16th June 1660. Paradise Lost and Regained.
It is timely to be reminded that the burning of books associated with totalitarian regimes was a feature of British society, and it was Today in 1660, a time of the restored monarchy under Charles II, which saw a Resolution passed by the House of Commons.
It read: ‘That his Majesty be humbly moved to call in [John] Milton’s two books (the Conoelastes and the Defensio) and that of John Goodwin ( the Obstructors of Justice), written in justification of the murder of the late King, and order them to be burned by the Common Hangman; and that the Attorney-General do proceed against them by indictment or otherwise’.
On the 27th August following as many copies of the offending books as could be met with, were publicly burned and it was reported that, ’The said John Milton and John Goodwin are so fled’.
However the Act of Indemnity and Oblivion, within three days after the burning ‘relieved the poet from his enforced concealment’.
Restriction on free speech has always been alive and well in Britain’s past, and the Licensing Order of Charles I of June 1643 saw pre-publication censorship in England.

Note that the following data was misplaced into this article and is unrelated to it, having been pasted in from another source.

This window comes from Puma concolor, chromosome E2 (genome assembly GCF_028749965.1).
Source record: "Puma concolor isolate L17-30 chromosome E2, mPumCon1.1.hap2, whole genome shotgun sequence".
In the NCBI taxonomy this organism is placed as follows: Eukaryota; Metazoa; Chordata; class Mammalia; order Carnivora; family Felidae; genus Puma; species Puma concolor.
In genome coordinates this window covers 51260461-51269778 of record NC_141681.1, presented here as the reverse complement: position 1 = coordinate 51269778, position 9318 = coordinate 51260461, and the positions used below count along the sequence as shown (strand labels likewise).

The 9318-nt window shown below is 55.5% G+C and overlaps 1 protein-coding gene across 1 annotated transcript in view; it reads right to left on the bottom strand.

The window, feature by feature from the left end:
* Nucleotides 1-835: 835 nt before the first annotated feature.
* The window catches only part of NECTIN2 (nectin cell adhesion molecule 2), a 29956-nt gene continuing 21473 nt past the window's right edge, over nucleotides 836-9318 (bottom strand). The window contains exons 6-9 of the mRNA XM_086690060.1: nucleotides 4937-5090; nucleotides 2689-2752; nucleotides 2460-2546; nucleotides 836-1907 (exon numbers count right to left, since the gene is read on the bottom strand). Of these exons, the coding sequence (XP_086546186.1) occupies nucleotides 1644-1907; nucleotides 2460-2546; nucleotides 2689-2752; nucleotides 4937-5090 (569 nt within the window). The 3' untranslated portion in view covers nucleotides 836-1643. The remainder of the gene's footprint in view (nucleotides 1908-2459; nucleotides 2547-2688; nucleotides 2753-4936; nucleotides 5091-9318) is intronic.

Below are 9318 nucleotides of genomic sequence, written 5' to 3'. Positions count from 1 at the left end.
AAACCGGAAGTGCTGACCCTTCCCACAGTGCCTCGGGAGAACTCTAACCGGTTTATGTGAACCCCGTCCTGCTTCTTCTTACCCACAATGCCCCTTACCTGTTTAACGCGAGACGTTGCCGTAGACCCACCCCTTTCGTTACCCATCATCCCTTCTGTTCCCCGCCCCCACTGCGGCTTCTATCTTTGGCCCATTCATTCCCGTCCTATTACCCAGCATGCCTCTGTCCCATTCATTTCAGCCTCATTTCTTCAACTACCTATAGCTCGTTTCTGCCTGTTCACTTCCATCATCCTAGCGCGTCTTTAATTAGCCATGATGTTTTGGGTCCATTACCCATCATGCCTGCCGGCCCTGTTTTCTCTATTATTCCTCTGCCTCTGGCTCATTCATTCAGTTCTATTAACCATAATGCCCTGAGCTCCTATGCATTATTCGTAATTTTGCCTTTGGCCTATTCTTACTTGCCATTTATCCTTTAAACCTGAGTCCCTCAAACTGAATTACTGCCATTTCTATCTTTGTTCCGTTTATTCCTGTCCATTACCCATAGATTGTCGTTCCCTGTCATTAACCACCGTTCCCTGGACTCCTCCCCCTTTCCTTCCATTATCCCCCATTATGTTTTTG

It was against this that the Puritan and liberal John Milton in his 1644 Areopagitica railed against, arguing as he did for a free press and opposed to any unwarrantable power, whether political or ecclesiastical.
Milton as a Republican and writer was always going to be in trouble at the Restoration of the Monarchy in 1660, especially as a one-time backer of the execution of Charles I, and as one who had spent ten years as Cromwell’s Latin Secretary composing his dispatches to foreign governments.
Then it was Milton who had been commissioned by Parliamentarians to write a riposte to the Eikon Basilike (Royal Portrait) supposedly written by Charles I as a treatise on Monarchy.
When Charles was executed he quickly became much more than a failed political leader for popular books such as the Eikon Basilike created the idea that he was martyred in defence of the Church. When the monarchy was restored in 1660, this was not an idea that anyone wished to discourage.
Published by Milton as Eikonoklastes (image breaker), it portrayed Charles and his notion of absolute monarchy as idols, no doubt ready to be toppled.
Milton’s Iconoclastes and Defensio pro Populo Anglican, contained sentiments which the restored King Charles and his Court couldn’t tolerate. So the Restoration saw greater need for censorship, with printing requiring a permit from the Stationers’ Company, though the Act expired in 1679, censorship in its many form was set to continue for two centuries.
In 1658 Milton, a year before Oliver Cromwell died, started to write Paradise Lost, which attempted to show that God had led them through the conflicts of 1650.s and then had abandoned them in 1660.
In 1671 Milton wrote ‘Paradise Regained’ where the Biblical Jesus finally triumphs over Satan.